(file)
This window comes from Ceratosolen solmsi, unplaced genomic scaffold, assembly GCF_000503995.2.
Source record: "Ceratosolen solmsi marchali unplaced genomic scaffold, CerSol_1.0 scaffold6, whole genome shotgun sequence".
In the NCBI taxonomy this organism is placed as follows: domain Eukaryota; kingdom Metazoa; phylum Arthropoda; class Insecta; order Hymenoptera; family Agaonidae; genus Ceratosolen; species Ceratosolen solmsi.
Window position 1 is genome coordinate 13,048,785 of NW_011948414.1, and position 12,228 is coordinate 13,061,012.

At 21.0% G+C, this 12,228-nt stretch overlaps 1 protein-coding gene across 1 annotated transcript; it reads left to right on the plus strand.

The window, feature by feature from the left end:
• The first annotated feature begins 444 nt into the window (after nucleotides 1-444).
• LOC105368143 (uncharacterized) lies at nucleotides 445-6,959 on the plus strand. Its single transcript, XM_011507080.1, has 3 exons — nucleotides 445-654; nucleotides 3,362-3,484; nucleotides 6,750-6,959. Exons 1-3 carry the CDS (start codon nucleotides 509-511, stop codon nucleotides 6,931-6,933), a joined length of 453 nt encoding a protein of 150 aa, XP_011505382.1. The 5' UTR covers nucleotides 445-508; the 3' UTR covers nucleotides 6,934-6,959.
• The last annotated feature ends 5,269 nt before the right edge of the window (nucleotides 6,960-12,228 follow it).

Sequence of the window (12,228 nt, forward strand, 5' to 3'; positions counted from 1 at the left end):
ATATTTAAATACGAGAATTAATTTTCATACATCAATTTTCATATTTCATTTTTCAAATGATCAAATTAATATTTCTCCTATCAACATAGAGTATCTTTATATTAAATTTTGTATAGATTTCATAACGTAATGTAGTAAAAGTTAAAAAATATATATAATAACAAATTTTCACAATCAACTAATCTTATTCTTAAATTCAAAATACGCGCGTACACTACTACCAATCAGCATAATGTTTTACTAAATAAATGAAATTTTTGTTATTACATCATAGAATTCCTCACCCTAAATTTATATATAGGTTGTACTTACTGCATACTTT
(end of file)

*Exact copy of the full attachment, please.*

This window comes from Ceratosolen solmsi, unplaced genomic scaffold, assembly GCF_000503995.2.
Source record: "Ceratosolen solmsi marchali unplaced genomic scaffold, CerSol_1.0 scaffold6, whole genome shotgun sequence".
In the NCBI taxonomy this organism is placed as follows: domain Eukaryota; kingdom Metazoa; phylum Arthropoda; class Insecta; order Hymenoptera; family Agaonidae; genus Ceratosolen; species Ceratosolen solmsi.
Window position 1 is genome coordinate 13,048,785 of NW_011948414.1, and position 12,228 is coordinate 13,061,012.

At 21.0% G+C, this 12,228-nt stretch overlaps 1 protein-coding gene across 1 annotated transcript; it reads left to right on the plus strand.

The window, feature by feature from the left end:
• The first annotated feature begins 444 nt into the window (after nucleotides 1-444).
• LOC105368143 (uncharacterized) lies at nucleotides 445-6,959 on the plus strand. Its single transcript, XM_011507080.1, has 3 exons — nucleotides 445-654; nucleotides 3,362-3,484; nucleotides 6,750-6,959. Exons 1-3 carry the CDS (start codon nucleotides 509-511, stop codon nucleotides 6,931-6,933), a joined length of 453 nt encoding a protein of 150 aa, XP_011505382.1. The 5' UTR covers nucleotides 445-508; the 3' UTR covers nucleotides 6,934-6,959.
• The last annotated feature ends 5,269 nt before the right edge of the window (nucleotides 6,960-12,228 follow it).

Sequence of the window (12,228 nt, forward strand, 5' to 3'; positions counted from 1 at the left end):
ATATTTAAATACGAGAATTAATTTTCATACATCAATTTTCATATTTCATTTTTCAAATGATCAAATTAATATTTCTCCTATCAACATAGAGTATCTTTATATTAAATTTTGTATAGATTTCATAACGTAATGTAGTAAAAGTTAAAAAATATATATAATAACAAATTTTCACAATCAACTAATCTTATTCTTAAATTCAAAATACGCGCGTACACTACTACCAATCAGCATAATGTTTTACTAAATAAATGAAATTTTTGTTATTACATCATAGAATTCCTCACCCTAAATTTATATATAGGTTGTACTTACTGCATACTTT